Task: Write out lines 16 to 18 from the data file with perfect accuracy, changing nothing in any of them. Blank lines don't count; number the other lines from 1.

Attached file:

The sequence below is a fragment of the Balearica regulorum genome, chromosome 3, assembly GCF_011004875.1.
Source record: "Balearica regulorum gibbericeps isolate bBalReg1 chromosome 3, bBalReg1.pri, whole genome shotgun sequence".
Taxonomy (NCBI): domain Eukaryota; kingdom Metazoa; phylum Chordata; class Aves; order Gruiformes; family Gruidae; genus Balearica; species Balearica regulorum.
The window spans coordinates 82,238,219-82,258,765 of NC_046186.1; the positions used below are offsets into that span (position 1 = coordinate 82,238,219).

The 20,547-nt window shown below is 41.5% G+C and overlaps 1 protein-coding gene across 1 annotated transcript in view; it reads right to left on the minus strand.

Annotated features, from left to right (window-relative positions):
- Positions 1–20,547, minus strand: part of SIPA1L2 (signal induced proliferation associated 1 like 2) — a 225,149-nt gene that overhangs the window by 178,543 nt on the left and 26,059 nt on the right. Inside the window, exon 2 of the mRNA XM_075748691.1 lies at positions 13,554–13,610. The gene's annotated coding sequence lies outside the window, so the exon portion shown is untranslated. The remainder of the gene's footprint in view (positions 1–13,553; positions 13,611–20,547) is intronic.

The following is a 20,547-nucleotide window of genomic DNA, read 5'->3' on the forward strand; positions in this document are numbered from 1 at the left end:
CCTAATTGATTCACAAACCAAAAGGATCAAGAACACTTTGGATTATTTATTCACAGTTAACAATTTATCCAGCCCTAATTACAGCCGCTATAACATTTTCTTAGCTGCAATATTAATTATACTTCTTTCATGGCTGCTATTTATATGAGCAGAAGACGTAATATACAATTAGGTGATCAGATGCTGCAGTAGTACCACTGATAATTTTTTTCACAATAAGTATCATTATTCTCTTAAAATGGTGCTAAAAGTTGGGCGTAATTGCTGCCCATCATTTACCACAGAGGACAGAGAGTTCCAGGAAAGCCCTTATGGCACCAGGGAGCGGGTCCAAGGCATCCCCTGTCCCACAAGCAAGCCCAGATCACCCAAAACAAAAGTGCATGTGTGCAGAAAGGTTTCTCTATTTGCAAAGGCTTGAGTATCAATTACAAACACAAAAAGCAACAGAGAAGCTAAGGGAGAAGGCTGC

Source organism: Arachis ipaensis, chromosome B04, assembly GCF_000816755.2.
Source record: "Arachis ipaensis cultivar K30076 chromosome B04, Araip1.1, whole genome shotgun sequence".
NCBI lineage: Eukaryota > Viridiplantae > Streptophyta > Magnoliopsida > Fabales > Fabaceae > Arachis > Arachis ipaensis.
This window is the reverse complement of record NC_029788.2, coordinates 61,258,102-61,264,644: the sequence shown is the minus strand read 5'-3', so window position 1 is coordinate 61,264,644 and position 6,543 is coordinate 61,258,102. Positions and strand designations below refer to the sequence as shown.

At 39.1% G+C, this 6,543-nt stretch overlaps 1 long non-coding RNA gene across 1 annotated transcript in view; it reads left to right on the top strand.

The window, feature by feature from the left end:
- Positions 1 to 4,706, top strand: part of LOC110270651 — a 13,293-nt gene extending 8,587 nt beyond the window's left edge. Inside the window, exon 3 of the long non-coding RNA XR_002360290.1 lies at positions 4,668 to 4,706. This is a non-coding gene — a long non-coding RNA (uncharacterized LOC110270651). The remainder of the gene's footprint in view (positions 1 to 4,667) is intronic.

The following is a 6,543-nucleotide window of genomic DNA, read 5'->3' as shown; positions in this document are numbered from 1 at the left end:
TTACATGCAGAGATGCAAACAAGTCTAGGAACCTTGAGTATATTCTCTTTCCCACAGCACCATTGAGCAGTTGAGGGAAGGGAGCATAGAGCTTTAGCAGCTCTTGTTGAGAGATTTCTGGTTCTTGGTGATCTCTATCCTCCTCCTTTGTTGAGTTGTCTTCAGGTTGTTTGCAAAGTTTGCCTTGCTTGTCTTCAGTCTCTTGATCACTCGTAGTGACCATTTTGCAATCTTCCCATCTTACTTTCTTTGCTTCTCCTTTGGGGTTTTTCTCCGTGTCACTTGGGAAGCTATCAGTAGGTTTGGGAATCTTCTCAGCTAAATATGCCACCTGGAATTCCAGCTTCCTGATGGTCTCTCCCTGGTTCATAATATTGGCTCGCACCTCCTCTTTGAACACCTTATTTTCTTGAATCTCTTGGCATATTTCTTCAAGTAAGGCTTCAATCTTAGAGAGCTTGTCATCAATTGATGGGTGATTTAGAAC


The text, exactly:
- Positions 1 to 4,706, top strand: part of LOC110270651 — a 13,293-nt gene extending 8,587 nt beyond the window's left edge. Inside the window, exon 3 of the long non-coding RNA XR_002360290.1 lies at positions 4,668 to 4,706. This is a non-coding gene — a long non-coding RNA (uncharacterized LOC110270651). The remainder of the gene's footprint in view (positions 1 to 4,667) is intronic.

The following is a 6,543-nucleotide window of genomic DNA, read 5'->3' as shown; positions in this document are numbered from 1 at the left end:
TTACATGCAGAGATGCAAACAAGTCTAGGAACCTTGAGTATATTCTCTTTCCCACAGCACCATTGAGCAGTTGAGGGAAGGGAGCATAGAGCTTTAGCAGCTCTTGTTGAGAGATTTCTGGTTCTTGGTGATCTCTATCCTCCTCCTTTGTTGAGTTGTCTTCAGGTTGTTTGCAAAGTTTGCCTTGCTTGTCTTCAGTCTCTTGATCACTCGTAGTGACCATTTTGCAATCTTCCCATCTTACTTTCTTTGCTTCTCCTTTGGGGTTTTTCTCCGTGTCACTTGGGAAGCTATCAGTAGGTTTGGGAATCTTCTCAGCTAAATATGCCACCTGGAATTCCAGCTTCCTGATGGTCTCTCCCTGGTTCATAATATTGGCTCGCACCTCCTCTTTGAACACCTTATTTTCTTGAATCTCTTGGCATATTTCTTCAAGTAAGGCTTCAATCTTAGAGAGCTTGTCATCAATTGATGGGTGATTTAGAAC